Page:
USAID Mission Director Leslie Reed said, “Over the last 40 years, the U.S. Government, through USAID, has invested over $300 million to protect Egypt’s natural resources and build resilience in Egypt against climate change. But our work is not done! USAID believes this is the decisive decade for our planet, and that the time to act is now. The new Egyptian Red Sea Initiative promotes high-value, low-environmental impact ecotourism and extends a multi-faceted, holistic approach to the conservation of the Red Sea’s coastal ecosystem. The U.S. Government is proud to partner with the Government of Egypt, the Global Fund for Coral Reefs, the United Nations Development Programme, and members of the private sector to launch this major initiative into action and preserve this natural treasure for generations to come.”

“Pivotal to people, the planet, and prosperity, the reefs are facing rising sea temperatures, overfishing, and damage due to waste runoff. There is an acute urgency to protect the Red Sea coral reefs”, said UNDP Egypt Resident Representative Mr. Alessandro Fracassetti.

Participants in the workshop also discussed the importance of green investments. The ERSI will help with small grants and blended finance, looking to support everything from small-scale solar systems, to larger waste-water treatment facilities and renewable energy resources.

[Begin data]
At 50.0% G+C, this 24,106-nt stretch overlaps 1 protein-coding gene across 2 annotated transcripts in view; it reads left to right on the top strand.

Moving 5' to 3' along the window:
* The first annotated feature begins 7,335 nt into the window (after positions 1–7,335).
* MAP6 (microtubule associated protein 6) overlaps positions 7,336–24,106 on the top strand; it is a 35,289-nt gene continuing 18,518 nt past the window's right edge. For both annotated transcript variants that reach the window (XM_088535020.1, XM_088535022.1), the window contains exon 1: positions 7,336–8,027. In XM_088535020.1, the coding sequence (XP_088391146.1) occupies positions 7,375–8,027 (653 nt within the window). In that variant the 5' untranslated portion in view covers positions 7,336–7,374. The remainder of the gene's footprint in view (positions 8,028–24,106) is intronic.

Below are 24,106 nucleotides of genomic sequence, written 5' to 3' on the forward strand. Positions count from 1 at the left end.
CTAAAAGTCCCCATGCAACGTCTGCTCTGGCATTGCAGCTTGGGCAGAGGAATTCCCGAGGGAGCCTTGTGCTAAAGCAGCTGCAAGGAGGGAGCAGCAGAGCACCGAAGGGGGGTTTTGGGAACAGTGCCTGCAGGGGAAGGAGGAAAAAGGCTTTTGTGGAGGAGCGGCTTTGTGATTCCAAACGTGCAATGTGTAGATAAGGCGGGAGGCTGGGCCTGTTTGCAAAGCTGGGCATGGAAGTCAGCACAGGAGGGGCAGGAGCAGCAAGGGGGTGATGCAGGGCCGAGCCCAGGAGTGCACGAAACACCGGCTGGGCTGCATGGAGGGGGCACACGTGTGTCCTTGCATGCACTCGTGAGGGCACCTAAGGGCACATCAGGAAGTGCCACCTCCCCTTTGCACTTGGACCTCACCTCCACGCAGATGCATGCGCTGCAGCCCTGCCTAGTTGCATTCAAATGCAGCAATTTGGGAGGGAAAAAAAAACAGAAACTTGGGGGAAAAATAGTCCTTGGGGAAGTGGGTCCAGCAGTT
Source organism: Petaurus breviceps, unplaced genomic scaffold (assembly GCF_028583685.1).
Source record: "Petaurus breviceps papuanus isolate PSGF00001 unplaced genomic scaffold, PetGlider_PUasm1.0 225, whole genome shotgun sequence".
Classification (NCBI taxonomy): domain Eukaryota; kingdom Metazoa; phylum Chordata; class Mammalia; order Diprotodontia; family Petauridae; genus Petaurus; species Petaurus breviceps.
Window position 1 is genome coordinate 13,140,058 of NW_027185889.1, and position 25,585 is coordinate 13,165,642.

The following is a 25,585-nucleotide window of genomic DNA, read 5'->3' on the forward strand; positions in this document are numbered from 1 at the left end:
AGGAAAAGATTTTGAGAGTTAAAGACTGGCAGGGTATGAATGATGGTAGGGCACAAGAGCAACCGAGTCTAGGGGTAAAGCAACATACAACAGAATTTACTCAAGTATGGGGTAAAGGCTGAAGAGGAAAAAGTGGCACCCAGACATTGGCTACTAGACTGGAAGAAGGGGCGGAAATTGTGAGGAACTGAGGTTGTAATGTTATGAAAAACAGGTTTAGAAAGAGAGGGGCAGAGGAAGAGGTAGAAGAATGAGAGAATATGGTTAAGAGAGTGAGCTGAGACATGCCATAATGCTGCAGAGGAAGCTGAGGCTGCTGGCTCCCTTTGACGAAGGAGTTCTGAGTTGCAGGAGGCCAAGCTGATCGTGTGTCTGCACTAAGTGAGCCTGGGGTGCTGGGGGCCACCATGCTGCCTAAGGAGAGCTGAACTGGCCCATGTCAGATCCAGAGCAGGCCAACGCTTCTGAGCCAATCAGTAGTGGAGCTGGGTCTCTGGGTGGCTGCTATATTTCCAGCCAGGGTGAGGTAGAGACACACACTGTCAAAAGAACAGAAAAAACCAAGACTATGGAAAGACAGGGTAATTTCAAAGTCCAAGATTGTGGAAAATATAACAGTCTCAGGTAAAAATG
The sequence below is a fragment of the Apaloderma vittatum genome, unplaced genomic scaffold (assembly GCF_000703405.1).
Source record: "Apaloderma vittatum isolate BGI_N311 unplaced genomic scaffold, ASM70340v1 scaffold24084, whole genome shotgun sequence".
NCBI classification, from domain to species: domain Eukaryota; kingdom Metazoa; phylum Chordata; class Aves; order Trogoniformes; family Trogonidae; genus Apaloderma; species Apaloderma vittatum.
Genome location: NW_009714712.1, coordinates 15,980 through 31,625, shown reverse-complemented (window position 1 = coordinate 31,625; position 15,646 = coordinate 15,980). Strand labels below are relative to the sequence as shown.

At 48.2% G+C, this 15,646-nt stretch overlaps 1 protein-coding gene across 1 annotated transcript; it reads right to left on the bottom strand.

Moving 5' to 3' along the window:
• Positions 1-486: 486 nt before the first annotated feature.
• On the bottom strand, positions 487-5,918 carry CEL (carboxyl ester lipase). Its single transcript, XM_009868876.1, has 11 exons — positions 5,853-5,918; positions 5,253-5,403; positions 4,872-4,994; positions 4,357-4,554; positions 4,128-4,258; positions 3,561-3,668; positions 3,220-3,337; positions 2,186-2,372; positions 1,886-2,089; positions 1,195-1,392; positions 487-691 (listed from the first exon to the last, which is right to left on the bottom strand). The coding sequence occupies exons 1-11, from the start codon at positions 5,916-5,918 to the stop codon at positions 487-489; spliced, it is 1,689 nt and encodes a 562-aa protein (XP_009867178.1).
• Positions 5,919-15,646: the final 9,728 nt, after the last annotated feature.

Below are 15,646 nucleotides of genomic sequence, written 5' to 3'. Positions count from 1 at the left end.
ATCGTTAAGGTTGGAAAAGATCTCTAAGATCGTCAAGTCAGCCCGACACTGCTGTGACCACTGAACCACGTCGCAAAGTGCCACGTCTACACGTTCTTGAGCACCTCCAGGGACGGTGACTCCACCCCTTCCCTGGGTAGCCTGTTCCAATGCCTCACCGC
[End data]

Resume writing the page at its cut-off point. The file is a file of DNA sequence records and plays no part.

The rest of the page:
“Scientists warn that if climate change continues unabated, we will lose 99 percent of the world’s coral reefs, making the preservation of the Red Sea's coral reef of utmost importance globally,” Mr. Fracassetti said. “By joining forces with our partners and investing in blended finance mechanisms, we can preserve these invaluable ecosystems, safeguard livelihoods, enhance sustainability, and protect these natural treasures that enrich our world.”

The Red Sea's coral reef spans over 4,000 kilometers of coastline and is a critical source of income and food for a rapidly growing population of over 28 million people living along the Red Sea.

“In addition to be astonishingly beautiful and supporting millions of Egyptian people, the coral reefs in Egypt’s Red Sea are globally significant due to their remarkable resilience to climate change impacts.” said Yabanex Batista, Deputy Head of the Global Fund for Coral Reefs (UN Grant Fund). The Global Fund for Coral Reefs is committed to building a transformative partnership with local coastal communities, the Government of Egypt, UNDP, and USAID to ensure the Egyptian Red Sea Initiative brings sustainable benefits for the resilience of Egypt’s coral ecosystems and communities alike.”

The ERSI aligns with the Government of Egypt's Climate Change Strategy 2050, which focuses on promoting sustainable economic growth and enhancing adaptive capacity.

For media inquiries and further information, please contact:


UNDP: Noran Said, Communication Coordinator at